Journal Nature ends online group editing

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The journal Nature, citing lack of participation, pulled its online experiment of allowing public editing of scientific articles.

Since the summer, Nature invited scientists whose articles were considered for publication in the magazine to first post their work online for public review. The magazine's editors said the move was intended in part to determine whether a more open review process could reveal low quality or fraudulent papers, The Wall Street Journal said Thursday.

In announcing the discontinuation, Nature's editors said they found the majority of scientist-authors were unwilling to post their papers or were unwilling to criticize peers' work publicly by posting comments on Nature's Web site.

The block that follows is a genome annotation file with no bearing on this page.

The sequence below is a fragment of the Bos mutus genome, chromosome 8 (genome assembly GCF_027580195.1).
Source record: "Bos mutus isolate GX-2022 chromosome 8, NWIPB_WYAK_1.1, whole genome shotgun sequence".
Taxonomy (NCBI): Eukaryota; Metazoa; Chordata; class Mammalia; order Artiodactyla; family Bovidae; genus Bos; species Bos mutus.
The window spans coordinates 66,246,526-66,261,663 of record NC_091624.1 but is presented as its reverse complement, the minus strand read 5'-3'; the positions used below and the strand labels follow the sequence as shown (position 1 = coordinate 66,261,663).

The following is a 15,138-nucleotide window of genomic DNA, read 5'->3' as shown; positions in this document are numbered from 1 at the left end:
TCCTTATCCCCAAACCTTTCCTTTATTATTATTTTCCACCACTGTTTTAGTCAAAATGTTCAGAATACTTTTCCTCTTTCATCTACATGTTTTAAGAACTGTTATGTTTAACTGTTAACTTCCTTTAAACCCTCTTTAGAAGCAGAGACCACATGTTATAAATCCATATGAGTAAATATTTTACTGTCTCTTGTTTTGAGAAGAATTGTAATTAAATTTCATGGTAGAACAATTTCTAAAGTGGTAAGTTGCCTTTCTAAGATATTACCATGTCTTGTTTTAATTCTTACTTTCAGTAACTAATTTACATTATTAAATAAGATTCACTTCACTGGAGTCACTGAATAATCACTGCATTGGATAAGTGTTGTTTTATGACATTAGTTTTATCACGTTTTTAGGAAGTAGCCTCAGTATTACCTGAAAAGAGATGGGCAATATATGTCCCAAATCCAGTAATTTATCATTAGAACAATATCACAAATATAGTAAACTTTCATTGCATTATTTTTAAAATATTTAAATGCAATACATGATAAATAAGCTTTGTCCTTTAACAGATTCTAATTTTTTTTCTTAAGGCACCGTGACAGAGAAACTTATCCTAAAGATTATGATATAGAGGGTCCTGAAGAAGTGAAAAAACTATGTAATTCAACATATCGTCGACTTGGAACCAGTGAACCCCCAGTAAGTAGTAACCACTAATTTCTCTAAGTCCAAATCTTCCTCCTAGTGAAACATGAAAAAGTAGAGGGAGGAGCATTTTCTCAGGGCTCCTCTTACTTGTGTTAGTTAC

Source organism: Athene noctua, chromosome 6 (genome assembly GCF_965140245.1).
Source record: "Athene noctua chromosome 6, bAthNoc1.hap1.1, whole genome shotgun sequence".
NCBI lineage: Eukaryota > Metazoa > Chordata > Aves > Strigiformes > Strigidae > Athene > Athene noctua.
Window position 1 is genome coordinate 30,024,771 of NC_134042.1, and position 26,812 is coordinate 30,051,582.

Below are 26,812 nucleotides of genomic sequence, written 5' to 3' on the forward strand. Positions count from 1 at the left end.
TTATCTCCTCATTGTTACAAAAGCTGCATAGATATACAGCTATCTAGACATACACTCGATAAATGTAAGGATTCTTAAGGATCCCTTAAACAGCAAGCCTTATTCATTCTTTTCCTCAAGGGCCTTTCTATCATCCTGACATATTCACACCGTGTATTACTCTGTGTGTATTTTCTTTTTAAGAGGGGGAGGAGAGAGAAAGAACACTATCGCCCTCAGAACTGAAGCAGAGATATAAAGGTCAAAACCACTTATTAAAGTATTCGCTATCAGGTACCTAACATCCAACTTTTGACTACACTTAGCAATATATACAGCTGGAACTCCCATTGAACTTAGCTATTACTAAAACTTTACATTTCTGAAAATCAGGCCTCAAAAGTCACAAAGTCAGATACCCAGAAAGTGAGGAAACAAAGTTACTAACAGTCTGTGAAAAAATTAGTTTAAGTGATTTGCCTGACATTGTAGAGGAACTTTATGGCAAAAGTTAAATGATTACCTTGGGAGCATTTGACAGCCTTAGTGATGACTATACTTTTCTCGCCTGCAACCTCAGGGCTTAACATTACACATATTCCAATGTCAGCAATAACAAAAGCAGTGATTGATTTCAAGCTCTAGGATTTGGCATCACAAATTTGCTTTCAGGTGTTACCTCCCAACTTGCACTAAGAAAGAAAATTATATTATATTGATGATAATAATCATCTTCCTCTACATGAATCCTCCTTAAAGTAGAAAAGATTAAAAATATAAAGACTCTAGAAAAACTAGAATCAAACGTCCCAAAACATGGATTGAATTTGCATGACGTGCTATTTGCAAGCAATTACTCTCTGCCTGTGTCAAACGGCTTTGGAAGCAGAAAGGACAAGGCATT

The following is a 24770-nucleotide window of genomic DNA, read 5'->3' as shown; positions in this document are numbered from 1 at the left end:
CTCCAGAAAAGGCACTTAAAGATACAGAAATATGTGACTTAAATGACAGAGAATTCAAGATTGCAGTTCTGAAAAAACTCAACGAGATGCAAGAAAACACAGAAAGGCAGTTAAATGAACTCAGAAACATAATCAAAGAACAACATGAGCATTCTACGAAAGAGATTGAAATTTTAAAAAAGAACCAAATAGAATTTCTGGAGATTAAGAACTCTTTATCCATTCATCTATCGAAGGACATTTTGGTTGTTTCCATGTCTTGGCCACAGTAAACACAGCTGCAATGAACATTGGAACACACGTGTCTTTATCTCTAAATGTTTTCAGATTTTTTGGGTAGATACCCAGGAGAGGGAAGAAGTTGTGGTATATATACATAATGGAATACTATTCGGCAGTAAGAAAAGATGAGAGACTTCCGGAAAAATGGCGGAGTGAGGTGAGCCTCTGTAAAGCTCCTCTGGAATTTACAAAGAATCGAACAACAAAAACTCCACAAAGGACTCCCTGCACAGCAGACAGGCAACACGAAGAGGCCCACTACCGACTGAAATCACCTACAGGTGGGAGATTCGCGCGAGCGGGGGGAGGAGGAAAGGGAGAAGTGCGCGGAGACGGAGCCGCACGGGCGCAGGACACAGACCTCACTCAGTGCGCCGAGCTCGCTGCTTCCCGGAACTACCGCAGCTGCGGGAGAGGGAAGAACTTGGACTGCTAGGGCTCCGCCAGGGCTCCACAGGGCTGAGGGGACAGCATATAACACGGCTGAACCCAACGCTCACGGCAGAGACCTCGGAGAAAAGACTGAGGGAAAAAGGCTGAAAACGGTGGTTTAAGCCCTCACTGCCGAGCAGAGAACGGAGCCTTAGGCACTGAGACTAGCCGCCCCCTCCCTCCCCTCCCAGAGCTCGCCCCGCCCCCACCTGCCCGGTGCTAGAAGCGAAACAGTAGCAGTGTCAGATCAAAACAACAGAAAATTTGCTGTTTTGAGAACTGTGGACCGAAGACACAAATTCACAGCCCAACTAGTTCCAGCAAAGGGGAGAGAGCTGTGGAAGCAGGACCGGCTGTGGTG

Of the 1,369 short-listed papers submitted during the four-month trial, authors of 71 papers were willing to post their work online, Nature said, receiving 92 technical comments.

Another experiment with online collaborative editing began. A new online scientific journal called PLoS ONE, published by the non-profit Public Library of Science, asks readers to post comments or questions about articles once they are published.

Copyright 2006 by United Press International

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Citation: Journal Nature ends online group editing (2006, December 21) retrieved 28 January 2020 from
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